12. Recent changes to Policy - Further reflection on CAA Review coupled with contemporary environment No longer use a comparative standard Less prescriptive. Pushes some of the prescriptive elements into the Technical Airworthiness Management Manual ASIP Policy implementation becomes more flexible and responsive Define and specify ASI Program requirements Identifies contemporary roles and responsibilities Ability to use appropriate tailoring Requirement for retention of indigenous ASI knowledge ASI Program Guidance based on MIL-HDBK-1530 Current ADF ASI Policy

13. Current ADF ASI Policy Statement

14. Current ADF ASI Policy Objectives

15. Flow of Requirements from ADF ASI Policy

17. ASI Program Information Flow Implementing the ASIP involves establishing systems that: Collect the data Assess the data Report on the outcomes Report types include Routine Usage Status Usage Assessment Fatigue Assessment Structural Condition Assessment These systems will be described and approved in the Management Plan. Specific instructions will be required by the implementing authority SPO, TLS Contractor

18. Ultimately any ASIP can be tailored Recognises the broad range of TLS arrangements Recognises different acquisition strategies Recognises legacy programs (Civil and Military) Recognises nature of configuration, role and operating environment Recognises broader application of Airworthiness Management System There are two main areas to be considered when tailoring Tailoring the ASIP requirements Tailoring the ASI management Tailoring ASIP requirements Default is full ASIP requirements Minimum requires some method to ensure System of Maintenance remains valid while operating with ADF Tailoring an ASI Program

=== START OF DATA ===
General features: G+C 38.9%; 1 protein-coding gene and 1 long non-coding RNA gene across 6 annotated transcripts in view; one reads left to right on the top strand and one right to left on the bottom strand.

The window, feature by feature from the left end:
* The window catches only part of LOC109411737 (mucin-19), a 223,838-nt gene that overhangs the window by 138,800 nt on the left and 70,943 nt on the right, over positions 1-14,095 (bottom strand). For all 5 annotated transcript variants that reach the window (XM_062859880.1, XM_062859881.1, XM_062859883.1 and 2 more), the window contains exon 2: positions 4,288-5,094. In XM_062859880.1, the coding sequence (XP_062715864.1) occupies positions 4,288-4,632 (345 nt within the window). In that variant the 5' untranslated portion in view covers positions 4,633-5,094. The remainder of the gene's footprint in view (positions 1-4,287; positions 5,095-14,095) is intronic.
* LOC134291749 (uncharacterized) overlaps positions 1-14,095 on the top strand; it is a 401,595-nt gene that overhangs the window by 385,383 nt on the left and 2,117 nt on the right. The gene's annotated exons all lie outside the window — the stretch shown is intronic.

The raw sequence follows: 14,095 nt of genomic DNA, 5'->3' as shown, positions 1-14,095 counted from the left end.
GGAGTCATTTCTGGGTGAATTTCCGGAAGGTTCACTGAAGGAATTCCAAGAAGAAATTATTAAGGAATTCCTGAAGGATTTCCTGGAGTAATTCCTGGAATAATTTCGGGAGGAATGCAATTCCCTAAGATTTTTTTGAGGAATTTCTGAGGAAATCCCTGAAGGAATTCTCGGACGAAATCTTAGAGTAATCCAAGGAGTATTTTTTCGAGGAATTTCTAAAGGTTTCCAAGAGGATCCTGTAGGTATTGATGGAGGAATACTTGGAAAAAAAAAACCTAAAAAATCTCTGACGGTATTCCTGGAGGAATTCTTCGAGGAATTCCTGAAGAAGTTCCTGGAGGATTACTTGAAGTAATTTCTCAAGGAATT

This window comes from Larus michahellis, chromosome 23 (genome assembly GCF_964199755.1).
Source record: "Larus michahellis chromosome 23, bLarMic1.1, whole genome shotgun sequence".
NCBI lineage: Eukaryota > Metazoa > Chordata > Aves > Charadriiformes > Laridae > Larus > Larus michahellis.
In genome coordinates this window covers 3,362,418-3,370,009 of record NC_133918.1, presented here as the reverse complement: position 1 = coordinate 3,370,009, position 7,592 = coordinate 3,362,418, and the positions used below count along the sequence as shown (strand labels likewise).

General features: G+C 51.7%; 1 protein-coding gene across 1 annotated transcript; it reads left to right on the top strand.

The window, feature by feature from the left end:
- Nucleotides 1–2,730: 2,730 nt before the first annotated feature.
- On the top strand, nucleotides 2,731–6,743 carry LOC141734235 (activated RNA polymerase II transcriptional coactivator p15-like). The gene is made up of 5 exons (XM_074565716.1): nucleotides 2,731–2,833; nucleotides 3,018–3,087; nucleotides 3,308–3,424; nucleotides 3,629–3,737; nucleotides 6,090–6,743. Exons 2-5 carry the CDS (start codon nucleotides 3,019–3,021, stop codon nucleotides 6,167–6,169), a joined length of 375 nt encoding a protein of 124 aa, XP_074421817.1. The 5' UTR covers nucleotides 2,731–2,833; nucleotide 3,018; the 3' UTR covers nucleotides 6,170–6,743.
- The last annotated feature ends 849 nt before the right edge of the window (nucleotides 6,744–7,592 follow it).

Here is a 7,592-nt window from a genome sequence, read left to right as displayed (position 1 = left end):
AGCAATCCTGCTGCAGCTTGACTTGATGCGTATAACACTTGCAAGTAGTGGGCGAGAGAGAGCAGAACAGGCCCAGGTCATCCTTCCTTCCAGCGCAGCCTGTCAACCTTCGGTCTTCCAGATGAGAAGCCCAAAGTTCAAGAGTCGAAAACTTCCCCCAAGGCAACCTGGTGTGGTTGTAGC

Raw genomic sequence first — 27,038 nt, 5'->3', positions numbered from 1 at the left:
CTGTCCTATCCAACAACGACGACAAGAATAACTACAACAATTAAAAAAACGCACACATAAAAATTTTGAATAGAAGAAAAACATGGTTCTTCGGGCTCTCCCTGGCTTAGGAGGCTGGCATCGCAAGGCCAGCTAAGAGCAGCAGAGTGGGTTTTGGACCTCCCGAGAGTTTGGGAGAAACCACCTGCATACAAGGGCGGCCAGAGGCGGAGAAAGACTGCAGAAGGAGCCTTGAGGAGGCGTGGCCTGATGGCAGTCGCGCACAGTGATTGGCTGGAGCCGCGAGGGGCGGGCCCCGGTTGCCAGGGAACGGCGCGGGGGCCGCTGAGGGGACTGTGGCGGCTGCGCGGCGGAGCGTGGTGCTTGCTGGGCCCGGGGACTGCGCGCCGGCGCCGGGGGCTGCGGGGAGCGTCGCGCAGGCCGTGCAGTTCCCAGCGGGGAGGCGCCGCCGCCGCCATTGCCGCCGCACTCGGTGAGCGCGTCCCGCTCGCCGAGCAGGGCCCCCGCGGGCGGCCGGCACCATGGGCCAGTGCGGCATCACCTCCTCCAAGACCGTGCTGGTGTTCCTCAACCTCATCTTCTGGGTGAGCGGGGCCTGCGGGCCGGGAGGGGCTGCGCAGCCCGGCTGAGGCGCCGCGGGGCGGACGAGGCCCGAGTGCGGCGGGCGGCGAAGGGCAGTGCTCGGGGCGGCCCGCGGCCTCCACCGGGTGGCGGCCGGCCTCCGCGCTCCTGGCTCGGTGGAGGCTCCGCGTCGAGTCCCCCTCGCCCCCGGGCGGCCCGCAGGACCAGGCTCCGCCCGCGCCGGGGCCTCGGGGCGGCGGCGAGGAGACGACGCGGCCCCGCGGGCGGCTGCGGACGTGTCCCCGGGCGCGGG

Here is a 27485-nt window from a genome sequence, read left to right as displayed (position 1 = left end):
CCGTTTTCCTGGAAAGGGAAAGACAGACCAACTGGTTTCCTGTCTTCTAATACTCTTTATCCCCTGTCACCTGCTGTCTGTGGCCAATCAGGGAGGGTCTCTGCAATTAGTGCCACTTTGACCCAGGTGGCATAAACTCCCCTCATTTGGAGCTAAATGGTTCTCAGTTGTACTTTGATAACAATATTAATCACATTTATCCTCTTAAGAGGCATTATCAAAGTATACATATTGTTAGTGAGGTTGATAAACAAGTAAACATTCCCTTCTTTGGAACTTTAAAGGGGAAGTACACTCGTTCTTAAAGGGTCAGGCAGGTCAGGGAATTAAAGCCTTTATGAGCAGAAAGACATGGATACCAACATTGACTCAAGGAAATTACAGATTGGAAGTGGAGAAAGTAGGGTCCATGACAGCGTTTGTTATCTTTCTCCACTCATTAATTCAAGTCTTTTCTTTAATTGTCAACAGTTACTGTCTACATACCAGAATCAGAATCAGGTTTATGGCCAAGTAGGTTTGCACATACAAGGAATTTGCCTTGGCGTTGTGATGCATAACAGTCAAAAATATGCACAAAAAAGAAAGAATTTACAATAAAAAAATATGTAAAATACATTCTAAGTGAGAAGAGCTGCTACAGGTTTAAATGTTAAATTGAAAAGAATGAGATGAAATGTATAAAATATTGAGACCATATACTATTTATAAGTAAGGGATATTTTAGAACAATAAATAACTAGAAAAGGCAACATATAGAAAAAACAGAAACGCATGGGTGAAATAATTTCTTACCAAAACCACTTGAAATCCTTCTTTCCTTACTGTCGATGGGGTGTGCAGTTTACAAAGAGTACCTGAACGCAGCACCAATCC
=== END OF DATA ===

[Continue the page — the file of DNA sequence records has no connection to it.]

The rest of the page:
19. Tailoring ASI management Defining the roles and responsibilities Account for nature of TLS arrangement Account for experience of implementing agency Account for role of aircraft All programs are to be Authorised by DGTA-ADF All programs are to have a manager assigned whose responsibility is to ensure all elements of the ASIP are implemented. Tailoring an ASI Program

20. Examples of TLS arrangements In-service Model (ASI/SPO) Outsource Model (ASI/SPO/Prime Contractor) Many variations FMS Model (ASI/SPO/USAF) Lease Model (ASI/Contracting Agency/Contractor/NAA) Museum (ASI/Operating Org/NAA) Tailoring ASIP Management

21. Tailoring an ASI Program Example TLS

22. Driving Principles Safety Availability Cost of Ownership Management Principles Legacy certification (where possible) Understand Standards and their application Data collection, assessment and feedback Four circles - Primary Attestation against SoM - Secondary

23. The History of the Aircraft Structural Integrity Program, ASIAC, Report No. 680.1B, 1980 Milestone Case Histories in Aircraft Structural Integrity, R. Wanhill, NLR, 2002 Investigation into Ansett Australia maintenance safety deficiencies and the control of continuing airworthiness of Class A aircraft, File No. BS/20010005, ATSB A Report into the Management of Aircraft Structural Integrity in the RAAF, CAA, 1992 Developments in RAAF Aircraft Structural Integrity, E.S. Wilson, RAAF, 1995 Some observations on fatigue life management, A.J. Emmerson, CASA Aircraft and Engine Structural Integrity Management (Draft), DI(G) LOG 4-5-016 Code of Federal Regulations 14, Aeronautics and Space, FAA, DOT, 2010

24. Questions?